Note this is not the final version and may change when the book comes out
Numer left his seat. For once, he wasn’t the one holding things up. He wondered where Zeth was, though. Still asleep? No, he probably just got distracted by something and lost track of time. Numer wogged to the end of the stage and then stopped. He felt a slight tremor below him that grew into a rumbling quake. He wobbled about and waved his arms through the air. “What’s going on?”
“Are we having an earthquake?” Cherry asked.
“Please, no; I was hoping today would go smoothly,” Caleco said, hanging onto a chair.
“Well, so much for that,” Cherry shouted. The ground near the stage exploded. Numer dove to the floor, holding his arms over his head. A round object as big as a bedroom burst out of the ground. It flew into the air and crashed onto the stage.
“That was quite disturbing,” Zeth screamed, sitting in the Transpide on the stage.
“Well, that’s a grand entrance if I’ve ever seen one,” Cherry said. The crawber floated out of the newly-formed hole and glared at the stage.
“Now who is that?” Caleco asked.
“Where… is… the crystal?” the crawber asked.
“The crystal?” Cherry shouted.
“Who are you?” Caleco asked. “Just what is going on here?”
“I am…” A line of shadow appeared in front of the crawber. It expanded and solidified into a staff twice its height. The crawber gripped the staff in its claw. “I am the…” It fell to the ground. Its body faded in and out of shadow. “Can’t hold… this body…” The crawber turned to the black crystal in the center of town. It staggered towards the crystal, using the staff as leverage to help it walk.
“Zeth, what is going on?” Cherry asked.
“I wish I knew,” Zeth said. “I should say that’s no ordinary crawber. Something happ-” A series of blasts crashed around the stage. Fire and smoke filled the air. The stage collapsed. The slubes of Nottle screamed and fled. Numer hoped it would all just turn out to be a bad dream. He heard a splash and looked up. Three shapes emerged from the north shore that Numer had hoped to never see again.
Twice as tall as any slube was Wrodin, a red, metal sphere split in half; a black cylinder connected the top and bottom together, two blue-gray eyes just below the top half. This machine had once been abandoned junk on a wasteland of an island. Advanced technology had given it a one-track mind. Its primary goal seemed to be the top general of Conrad the Conqueror. To achieve this it would blow up anything in sight.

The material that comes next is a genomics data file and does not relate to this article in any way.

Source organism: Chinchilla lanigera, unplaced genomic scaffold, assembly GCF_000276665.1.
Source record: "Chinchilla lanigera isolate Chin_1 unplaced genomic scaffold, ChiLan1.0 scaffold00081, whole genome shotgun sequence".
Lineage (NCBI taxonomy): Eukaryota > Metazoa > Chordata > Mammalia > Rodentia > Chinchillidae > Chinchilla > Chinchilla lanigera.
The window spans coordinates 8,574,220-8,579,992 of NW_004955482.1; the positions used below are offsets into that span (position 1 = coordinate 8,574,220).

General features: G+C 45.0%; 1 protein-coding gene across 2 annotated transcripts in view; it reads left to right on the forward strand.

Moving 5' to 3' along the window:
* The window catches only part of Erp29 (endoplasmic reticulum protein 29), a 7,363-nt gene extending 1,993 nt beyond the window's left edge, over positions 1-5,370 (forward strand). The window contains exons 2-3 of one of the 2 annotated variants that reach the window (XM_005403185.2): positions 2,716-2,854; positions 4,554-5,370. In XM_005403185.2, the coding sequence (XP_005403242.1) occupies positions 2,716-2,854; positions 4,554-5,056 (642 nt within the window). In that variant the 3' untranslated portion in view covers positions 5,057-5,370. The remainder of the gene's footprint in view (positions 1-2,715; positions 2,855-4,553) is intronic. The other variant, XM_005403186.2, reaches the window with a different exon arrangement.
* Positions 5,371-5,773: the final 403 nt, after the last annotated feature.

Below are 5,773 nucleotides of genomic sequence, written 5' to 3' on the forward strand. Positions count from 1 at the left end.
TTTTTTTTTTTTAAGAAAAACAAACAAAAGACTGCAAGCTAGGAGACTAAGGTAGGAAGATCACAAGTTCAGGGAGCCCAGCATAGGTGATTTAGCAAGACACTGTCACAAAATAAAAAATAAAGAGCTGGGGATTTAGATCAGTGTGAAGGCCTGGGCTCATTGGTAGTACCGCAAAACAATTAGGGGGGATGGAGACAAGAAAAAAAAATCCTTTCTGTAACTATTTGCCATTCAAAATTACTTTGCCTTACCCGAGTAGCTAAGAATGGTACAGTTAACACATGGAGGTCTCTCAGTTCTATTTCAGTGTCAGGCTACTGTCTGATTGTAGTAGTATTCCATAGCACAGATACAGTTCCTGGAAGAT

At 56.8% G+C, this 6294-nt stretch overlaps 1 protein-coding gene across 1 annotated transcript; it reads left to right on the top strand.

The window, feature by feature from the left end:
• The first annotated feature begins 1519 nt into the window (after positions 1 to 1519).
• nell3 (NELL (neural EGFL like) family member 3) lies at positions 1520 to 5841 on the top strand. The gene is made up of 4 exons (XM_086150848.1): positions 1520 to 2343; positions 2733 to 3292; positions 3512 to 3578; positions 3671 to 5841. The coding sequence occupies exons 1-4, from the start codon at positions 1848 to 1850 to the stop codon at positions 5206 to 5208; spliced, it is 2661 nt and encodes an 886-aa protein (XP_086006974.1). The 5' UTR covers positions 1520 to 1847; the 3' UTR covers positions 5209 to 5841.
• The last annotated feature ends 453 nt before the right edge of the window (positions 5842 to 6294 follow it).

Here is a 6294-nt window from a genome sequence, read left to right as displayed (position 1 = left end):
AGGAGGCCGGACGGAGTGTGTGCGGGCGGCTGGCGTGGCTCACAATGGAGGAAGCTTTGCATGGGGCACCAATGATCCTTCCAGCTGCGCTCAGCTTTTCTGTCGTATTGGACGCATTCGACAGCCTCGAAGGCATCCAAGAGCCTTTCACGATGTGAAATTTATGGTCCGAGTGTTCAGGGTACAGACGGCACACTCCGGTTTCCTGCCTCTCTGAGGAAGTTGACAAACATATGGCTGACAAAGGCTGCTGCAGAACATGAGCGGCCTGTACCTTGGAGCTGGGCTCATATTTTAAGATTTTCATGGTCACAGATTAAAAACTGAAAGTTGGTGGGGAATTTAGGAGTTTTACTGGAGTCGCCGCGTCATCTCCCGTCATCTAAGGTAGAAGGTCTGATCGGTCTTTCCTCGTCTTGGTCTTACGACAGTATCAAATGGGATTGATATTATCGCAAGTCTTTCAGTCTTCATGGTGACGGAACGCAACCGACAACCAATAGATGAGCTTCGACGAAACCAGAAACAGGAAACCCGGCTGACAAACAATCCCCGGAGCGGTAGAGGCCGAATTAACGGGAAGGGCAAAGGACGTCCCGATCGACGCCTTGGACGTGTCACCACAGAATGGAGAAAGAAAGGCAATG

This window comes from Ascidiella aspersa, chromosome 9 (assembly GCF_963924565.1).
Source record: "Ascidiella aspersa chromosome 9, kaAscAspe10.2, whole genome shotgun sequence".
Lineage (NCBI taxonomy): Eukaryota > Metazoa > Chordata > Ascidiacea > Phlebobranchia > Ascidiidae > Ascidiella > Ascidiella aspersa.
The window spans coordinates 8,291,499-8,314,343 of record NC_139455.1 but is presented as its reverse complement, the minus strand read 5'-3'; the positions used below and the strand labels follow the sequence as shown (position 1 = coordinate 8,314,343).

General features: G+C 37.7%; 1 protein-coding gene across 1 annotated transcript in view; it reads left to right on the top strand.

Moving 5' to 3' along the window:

Half the height of a slube was Sawn, a buzzsaw with big, red eyes and spikes big enough to carve a tree in an instant. This fast-talking tool had been the first encounter Numer had with Conrad the Conqueror’s influence. Anyone who let it get close could fall apart in an instant. It could zip through the air like nobody’s business.
Five times as long as a slube (and gasping for breath) was Sal, the striped-green snake. His striped, triangle eyes sat on two cones atop his head, two more cones mirrored on the bottom. With a wide, flat head, his mouth was big enough to swallow a slube whole and gave his head the suggestion of two cymbals. Unlike the other two, Sal had been an animal mutated and given intelligence, or at least some kind of substitute.
“Did we really have to wait underwater?” Sal asked.
Cherry stared at them. “They’re back,” she said. “After so long we thought we were safe, but they were still out there.”
But Conrad was dead—left on an exploding space station a year ago. “What do they want?” Numer asked.
“Whatever it is, they won’t get it,” Zeth yelled. He started up the Transpide, but it stalled. “Oh, gaddfern it. All that stress must’ve been too hard for the engine… Come on, you can do it.”
“Sawn! Patrol the crystal,” Wrodin shouted.
“Uh, I think you mean guard, actually,” Sawn said.
“Whatever. Sal! Keep those three pains busy. I’ll herd the rest of the slubes away.” Wrodin blasted explosive shells into the town. The townscleeple sleeged to the edge of Nottle and hid behind houses.
“Hey-hey, you got it, righty-o, big Wro’,” Sawn said. It shot through the air spinning, fast as a bullet. It whizzed by the crawber and flew around the crystal.
“They’re still after the crystal,” Cherry yelled. She jumped off the stage and sleeged after Sawn. Sal crashed into her, and they tumbled to the side. His mouth, big enough to swallow several slubes whole, clamped down onto Cherry. She held it open, her arms shaking.
Sal moaned out something unintelligible. He coughed Cherry out of his mouth. “I said, did you miss me? And you’re supposed to respond with a witty remark. Come on, work with-” Cherry delivered an uppercut to his head.
“Numer!” Zeth shouted. He tossed a mallet to Numer. Ah, the Mallet Blaster! Now Numer felt prepared. It had been a gift from Zeth last year: a metal mallet, painted to look wooden, that shot energy beams from the head. Now he could defend himself. “The Transpide isn’t the only thing I’ve been working on lately.”
“You mean the Mallet Blaster has upgrades?” Numer asked.
“No, I made it shinier,” Zeth said. “Go on, hurry.” Right, Cherry was out there fighting, now it was Numer’s turn. He jumped off the stage and sleeged for the crystal.
Jake jumped out from the rubble of the stage. “You’re not blowing up my town!” He sleeged at Wrodin. Caleco grabbed him and pulled him back.